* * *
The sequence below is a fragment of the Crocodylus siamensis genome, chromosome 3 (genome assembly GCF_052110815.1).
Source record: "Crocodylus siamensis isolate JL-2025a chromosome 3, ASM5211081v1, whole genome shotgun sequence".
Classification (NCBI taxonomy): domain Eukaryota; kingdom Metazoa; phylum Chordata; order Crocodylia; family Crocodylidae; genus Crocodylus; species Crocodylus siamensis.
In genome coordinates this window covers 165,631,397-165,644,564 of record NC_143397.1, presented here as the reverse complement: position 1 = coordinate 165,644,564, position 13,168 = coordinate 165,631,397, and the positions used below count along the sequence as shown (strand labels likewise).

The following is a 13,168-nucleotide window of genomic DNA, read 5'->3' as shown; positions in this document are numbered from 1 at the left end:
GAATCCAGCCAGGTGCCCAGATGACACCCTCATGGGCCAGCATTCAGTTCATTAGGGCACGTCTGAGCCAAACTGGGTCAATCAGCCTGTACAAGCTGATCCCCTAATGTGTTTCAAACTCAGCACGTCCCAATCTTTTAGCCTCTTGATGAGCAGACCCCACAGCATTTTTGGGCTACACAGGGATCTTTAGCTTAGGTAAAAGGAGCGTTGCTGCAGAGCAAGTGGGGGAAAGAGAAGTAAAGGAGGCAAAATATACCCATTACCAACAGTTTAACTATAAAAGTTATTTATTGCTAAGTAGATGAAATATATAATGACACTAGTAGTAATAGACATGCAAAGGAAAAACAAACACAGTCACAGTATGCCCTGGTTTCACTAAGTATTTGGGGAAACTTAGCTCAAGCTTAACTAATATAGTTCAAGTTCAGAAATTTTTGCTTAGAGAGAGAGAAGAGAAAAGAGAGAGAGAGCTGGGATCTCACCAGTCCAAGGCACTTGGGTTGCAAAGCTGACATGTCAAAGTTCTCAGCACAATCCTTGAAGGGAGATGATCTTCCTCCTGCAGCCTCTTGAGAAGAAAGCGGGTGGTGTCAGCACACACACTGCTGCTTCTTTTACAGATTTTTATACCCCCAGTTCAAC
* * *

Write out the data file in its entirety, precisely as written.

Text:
The sequence below is a fragment of the Crocodylus siamensis genome, chromosome 3 (genome assembly GCF_052110815.1).
Source record: "Crocodylus siamensis isolate JL-2025a chromosome 3, ASM5211081v1, whole genome shotgun sequence".
Classification (NCBI taxonomy): domain Eukaryota; kingdom Metazoa; phylum Chordata; order Crocodylia; family Crocodylidae; genus Crocodylus; species Crocodylus siamensis.
In genome coordinates this window covers 165,631,397-165,644,564 of record NC_143397.1, presented here as the reverse complement: position 1 = coordinate 165,644,564, position 13,168 = coordinate 165,631,397, and the positions used below count along the sequence as shown (strand labels likewise).

The following is a 13,168-nucleotide window of genomic DNA, read 5'->3' as shown; positions in this document are numbered from 1 at the left end:
GAATCCAGCCAGGTGCCCAGATGACACCCTCATGGGCCAGCATTCAGTTCATTAGGGCACGTCTGAGCCAAACTGGGTCAATCAGCCTGTACAAGCTGATCCCCTAATGTGTTTCAAACTCAGCACGTCCCAATCTTTTAGCCTCTTGATGAGCAGACCCCACAGCATTTTTGGGCTACACAGGGATCTTTAGCTTAGGTAAAAGGAGCGTTGCTGCAGAGCAAGTGGGGGAAAGAGAAGTAAAGGAGGCAAAATATACCCATTACCAACAGTTTAACTATAAAAGTTATTTATTGCTAAGTAGATGAAATATATAATGACACTAGTAGTAATAGACATGCAAAGGAAAAACAAACACAGTCACAGTATGCCCTGGTTTCACTAAGTATTTGGGGAAACTTAGCTCAAGCTTAACTAATATAGTTCAAGTTCAGAAATTTTTGCTTAGAGAGAGAGAAGAGAAAAGAGAGAGAGAGCTGGGATCTCACCAGTCCAAGGCACTTGGGTTGCAAAGCTGACATGTCAAAGTTCTCAGCACAATCCTTGAAGGGAGATGATCTTCCTCCTGCAGCCTCTTGAGAAGAAAGCGGGTGGTGTCAGCACACACACTGCTGCTTCTTTTACAGATTTTTATACCCCCAGTTCAAC